Uyghur Muslims exiled in the UK dream of returning to Xinjiang
Activists call on the British government to step up measures against the Chinese state
Sitting in his cosy north London home, dressed in a smart blue blazer and white shirt, Kerim Zair looks content with his lot. But, within moments of meeting him, it becomes apparent that beneath the tranquil exterior lies a deep anguish.
Zair, an ethnic Uyghur from China’s autonomous Xinjiang region, has not seen or heard from his mother, three brothers and two sisters since 2016. His family are among the 12 million or so mainly Muslim Uyghurs living in Xinjiang who have, according to the United Nations and leading human rights groups, suffered decades of systemic oppression by the Chinese government.
In recent years the situation has worsened under a hardline policy of “sinicisation”, implemented by President Xi Jinping and aimed at forcibly assimilating Uyghurs into the country’s mainstream culture and ideology. Zair believes some members of his family may be among the million or more Uyghurs held in Xinjiang’s notorious internment camps where, according to activists and survivors, people are tortured and pressured to leave their Muslim faith. Worse still, he fears they could be dead.
“Not knowing what has happened to my family, especially my mother, has seriously affected my physical and mental health,” Zair says through his daughter, Dilnaz, who acts as his translator. “I’m diabetic and get really stressed. Even minor things upset me. Not a day goes by when I don’t worry about them.”
Zair’s story is shared by hundreds more exiled Uyghurs living in the UK. Under threat of arrest and detention, none can return to Xinjiang and most have lost contact with their loved ones back home. Like Zair, they can’t even make a telephone call to Xinjiang, in case the line is tapped.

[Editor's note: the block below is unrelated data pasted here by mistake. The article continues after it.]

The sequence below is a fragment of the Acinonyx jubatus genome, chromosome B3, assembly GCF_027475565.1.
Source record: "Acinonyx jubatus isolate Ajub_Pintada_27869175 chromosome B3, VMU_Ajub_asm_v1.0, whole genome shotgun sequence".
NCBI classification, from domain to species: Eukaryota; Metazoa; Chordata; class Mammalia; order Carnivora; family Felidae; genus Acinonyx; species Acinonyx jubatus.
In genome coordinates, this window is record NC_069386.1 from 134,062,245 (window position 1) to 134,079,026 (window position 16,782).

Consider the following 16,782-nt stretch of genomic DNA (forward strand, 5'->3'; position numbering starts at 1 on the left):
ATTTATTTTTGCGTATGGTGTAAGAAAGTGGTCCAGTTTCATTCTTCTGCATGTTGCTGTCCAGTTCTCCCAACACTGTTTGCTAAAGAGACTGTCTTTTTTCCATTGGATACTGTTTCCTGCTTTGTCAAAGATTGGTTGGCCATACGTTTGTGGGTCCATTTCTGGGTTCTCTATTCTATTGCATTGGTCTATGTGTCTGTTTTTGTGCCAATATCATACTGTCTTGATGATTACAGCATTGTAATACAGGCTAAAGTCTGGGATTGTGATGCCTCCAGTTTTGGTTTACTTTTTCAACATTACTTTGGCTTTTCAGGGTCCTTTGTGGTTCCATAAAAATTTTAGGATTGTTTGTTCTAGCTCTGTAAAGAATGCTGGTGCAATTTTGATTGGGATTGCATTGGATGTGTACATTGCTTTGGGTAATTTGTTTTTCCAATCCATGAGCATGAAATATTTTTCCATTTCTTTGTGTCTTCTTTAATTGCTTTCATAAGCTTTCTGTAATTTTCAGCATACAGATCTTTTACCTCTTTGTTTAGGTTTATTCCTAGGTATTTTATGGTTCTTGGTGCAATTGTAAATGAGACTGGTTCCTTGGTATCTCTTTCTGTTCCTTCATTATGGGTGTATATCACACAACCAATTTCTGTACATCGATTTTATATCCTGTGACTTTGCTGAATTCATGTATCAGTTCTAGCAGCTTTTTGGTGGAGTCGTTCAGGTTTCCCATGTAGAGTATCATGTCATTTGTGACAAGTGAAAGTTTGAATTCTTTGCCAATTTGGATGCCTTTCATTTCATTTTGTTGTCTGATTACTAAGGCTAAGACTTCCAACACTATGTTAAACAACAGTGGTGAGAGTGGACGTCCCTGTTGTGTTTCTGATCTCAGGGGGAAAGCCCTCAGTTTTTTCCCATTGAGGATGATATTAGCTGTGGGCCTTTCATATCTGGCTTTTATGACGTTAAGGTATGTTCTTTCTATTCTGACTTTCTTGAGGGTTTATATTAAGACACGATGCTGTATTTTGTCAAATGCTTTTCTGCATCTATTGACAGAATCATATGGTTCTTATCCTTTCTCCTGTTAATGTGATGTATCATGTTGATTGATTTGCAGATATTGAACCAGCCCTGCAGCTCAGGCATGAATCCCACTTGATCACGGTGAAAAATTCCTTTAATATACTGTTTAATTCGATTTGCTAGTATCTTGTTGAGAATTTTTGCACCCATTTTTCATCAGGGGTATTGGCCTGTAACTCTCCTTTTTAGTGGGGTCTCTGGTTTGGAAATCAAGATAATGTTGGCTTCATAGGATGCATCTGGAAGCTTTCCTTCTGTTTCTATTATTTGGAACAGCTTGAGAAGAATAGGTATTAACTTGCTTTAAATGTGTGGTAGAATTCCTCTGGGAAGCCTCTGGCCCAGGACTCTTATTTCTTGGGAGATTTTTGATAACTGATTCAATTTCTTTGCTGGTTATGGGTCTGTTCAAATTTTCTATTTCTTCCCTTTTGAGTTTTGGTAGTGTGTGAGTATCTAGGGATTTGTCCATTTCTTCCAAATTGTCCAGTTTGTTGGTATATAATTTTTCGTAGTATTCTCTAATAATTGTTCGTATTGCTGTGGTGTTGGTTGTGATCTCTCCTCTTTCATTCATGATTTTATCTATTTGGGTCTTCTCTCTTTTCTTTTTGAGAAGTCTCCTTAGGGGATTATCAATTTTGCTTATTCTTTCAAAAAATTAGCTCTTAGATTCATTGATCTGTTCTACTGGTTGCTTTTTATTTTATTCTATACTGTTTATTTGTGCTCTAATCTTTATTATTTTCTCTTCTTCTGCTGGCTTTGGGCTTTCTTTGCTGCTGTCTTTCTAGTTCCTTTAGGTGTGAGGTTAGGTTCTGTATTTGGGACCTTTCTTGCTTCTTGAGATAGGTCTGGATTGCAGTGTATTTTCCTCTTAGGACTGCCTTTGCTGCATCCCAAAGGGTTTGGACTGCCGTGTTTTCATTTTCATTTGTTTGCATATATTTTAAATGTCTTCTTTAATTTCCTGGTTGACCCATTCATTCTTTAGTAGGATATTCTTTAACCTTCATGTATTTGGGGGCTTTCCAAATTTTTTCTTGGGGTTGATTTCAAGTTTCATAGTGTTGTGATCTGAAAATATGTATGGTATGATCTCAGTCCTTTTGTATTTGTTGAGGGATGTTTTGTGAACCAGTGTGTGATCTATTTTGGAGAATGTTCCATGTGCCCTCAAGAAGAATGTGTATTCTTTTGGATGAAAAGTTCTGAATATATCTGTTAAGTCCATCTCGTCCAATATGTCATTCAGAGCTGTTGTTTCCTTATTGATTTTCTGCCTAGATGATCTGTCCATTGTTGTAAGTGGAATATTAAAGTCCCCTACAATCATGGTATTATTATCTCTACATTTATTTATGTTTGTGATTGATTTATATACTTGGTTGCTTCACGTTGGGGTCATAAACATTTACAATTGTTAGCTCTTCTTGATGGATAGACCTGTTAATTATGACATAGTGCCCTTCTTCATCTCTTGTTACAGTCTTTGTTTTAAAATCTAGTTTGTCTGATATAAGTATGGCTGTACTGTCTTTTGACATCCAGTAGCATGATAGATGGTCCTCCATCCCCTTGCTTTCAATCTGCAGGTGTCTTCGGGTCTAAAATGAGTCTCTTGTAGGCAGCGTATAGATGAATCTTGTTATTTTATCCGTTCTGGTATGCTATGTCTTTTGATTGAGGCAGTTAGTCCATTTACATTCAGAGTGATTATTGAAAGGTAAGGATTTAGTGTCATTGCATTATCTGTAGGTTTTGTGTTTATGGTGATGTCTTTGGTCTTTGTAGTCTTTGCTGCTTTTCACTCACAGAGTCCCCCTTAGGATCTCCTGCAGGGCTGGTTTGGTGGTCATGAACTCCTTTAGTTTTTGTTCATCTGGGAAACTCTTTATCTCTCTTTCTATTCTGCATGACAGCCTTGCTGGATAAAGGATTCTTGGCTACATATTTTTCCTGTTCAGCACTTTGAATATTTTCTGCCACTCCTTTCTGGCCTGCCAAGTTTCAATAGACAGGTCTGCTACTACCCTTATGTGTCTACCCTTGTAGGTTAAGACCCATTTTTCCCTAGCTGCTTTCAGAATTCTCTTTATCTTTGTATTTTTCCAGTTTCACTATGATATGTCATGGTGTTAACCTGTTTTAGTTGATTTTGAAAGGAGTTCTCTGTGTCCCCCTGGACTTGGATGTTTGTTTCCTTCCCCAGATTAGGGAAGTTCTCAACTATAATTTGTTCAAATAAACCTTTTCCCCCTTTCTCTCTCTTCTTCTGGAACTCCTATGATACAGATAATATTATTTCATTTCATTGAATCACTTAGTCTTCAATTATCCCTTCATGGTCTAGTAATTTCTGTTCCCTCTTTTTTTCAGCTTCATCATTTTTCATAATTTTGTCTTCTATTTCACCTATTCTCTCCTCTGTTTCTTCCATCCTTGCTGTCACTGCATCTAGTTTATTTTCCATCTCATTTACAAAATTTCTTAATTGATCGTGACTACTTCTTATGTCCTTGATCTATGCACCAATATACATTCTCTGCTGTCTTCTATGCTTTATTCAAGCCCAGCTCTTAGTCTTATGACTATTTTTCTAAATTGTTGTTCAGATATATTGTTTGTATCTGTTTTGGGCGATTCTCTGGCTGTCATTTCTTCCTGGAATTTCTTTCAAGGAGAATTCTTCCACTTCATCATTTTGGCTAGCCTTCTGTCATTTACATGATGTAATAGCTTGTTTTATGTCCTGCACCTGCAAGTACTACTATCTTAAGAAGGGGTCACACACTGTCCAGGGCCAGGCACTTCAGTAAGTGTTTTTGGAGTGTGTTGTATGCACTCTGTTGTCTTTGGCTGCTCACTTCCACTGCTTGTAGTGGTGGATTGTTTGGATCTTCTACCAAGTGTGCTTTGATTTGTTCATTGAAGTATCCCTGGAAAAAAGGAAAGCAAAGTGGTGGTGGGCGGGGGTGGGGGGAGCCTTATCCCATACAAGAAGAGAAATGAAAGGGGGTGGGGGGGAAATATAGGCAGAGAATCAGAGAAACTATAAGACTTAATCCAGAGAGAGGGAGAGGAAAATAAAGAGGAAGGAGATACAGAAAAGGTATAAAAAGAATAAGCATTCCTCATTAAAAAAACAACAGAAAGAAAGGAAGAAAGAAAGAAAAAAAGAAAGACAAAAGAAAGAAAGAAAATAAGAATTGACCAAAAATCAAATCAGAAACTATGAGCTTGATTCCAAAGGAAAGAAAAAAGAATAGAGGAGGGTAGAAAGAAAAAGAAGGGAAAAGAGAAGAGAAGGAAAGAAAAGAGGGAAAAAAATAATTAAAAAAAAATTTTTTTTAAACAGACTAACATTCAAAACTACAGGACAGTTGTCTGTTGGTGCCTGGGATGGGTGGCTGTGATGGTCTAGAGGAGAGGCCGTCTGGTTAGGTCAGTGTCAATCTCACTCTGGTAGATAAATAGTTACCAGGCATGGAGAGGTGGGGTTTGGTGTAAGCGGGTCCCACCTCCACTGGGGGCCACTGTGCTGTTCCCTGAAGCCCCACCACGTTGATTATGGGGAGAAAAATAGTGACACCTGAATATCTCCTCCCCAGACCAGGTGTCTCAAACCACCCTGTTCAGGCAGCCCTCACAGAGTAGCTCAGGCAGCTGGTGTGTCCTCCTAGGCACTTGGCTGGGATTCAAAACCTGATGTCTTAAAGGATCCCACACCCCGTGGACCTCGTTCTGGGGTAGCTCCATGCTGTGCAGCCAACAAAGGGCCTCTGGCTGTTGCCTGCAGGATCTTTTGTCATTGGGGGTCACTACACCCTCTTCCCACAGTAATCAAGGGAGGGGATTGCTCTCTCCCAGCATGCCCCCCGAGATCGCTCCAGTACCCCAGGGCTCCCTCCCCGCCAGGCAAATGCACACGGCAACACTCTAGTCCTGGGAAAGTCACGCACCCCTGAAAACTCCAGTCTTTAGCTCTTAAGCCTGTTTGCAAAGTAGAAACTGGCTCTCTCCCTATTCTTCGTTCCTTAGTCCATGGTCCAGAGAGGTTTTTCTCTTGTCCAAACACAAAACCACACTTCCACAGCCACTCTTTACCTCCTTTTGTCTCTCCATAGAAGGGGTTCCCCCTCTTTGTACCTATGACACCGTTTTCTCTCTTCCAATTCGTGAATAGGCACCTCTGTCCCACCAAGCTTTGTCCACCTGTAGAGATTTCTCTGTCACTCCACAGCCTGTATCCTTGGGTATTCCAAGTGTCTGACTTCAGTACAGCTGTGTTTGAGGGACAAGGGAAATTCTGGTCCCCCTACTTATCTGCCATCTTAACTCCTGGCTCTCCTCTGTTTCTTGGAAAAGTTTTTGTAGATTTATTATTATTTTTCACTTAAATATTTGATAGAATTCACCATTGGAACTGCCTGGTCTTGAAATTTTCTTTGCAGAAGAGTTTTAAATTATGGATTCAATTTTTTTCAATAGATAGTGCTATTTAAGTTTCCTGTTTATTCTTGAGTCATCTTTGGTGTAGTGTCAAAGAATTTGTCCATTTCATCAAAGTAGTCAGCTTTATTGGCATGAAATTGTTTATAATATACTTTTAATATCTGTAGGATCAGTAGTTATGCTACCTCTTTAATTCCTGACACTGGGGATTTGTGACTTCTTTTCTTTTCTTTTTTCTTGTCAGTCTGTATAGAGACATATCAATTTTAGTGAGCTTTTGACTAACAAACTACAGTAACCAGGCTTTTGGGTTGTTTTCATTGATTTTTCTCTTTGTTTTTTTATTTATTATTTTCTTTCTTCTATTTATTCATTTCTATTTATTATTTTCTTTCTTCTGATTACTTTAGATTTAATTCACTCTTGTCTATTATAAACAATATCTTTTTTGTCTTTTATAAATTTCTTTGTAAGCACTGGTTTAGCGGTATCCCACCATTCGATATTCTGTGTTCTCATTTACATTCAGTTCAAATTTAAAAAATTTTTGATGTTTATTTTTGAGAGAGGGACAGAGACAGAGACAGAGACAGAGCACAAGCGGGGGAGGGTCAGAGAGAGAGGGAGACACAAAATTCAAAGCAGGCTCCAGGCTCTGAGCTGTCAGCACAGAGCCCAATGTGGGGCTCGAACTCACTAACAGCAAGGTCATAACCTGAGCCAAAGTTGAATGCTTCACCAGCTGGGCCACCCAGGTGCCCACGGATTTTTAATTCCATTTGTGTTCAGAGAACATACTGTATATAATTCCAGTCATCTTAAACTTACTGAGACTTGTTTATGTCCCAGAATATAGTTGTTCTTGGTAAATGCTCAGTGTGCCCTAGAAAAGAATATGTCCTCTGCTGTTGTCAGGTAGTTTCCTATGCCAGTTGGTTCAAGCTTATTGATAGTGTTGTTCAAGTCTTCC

Zair also believes that members of his family may be being used to provide forced labour for Chinese businesses. The issue of forced Uyghur labour has become a growing concern for governments around the world. But as China’s global trading ambitions increase, activists are struggling to persuade nations increasingly reliant on Chinese imports, such as the UK, to take a decisive stand.
Rahima Mahmut is the UK director of the World Uyghur Congress, an organisation that raises awareness of the situation in Xinjiang. She is calling for a number of steps to be taken against China, including a ban on the importation of goods believed to have been produced by forced Uyghur labour.
“The mass forced labour program started in late 2018 and 2019,” she says. “We learned from some survivors that they set up factories next to the camps. Uyghurs are also transferred to other parts of China to work in factories. Basically, they are locked up, not fed properly, intimidated and made to work long hours.”
Mahmut points out that China’s forced labour program has been condemned by many politicians and NGOs, such as the Coalition to End Uyghur Forced Labour. She is now urging the UK to follow the example set by the United States, which has imposed sanctions on companies and individuals believed to be either using Uyghur slave labour or producing goods used to repress Xinjiang’s population.
“The US has blacklisted many Chinese high-tech companies,” she says. “But the UK has done almost nothing. One of our campaigns is against Chinese-made surveillance cameras and solar products. We believe they are highly tainted by forced labour.”
Zair believes that his family has been on a government watchlist since 1994, when he escaped Xinjiang. As a young Islamic scholar, he had been treated with suspicion by the Chinese authorities for some time. Then, in 1991, he was arrested, detained and tortured for six months.
“They never told me why they arrested me,” he recalls. “But, at the time, anyone who was religious was considered a suspect. While I was imprisoned, they tried to make me admit to a crime I hadn’t committed. They placed lists of false confessions in front of me and tried to make me sign them. I denied everything, so they kept beating me. They even handcuffed me and hung me up upside down.”
Zair was eventually released. Three years later and finding life in Xinjiang unbearable, he escaped to neighbouring Kyrgyzstan by bus, using a forged passport. He later moved to Kazakhstan, where he met his wife, who is also Uyghur. Eventually, with the assistance of the UN, the couple settled in Norway. They remained there, raising their four children, until 2016, when they moved to London.
Zair has been helping raise awareness about the situation in Xinjiang since he arrived in the UK, taking part in demonstrations and supporting UK-based Uyghur groups. He points to an independent tribunal, held in 2021 and chaired by Sir Geoffrey Nice KC, which reported that it was “satisfied beyond reasonable doubt” that the actions of the Chinese government constituted genocide.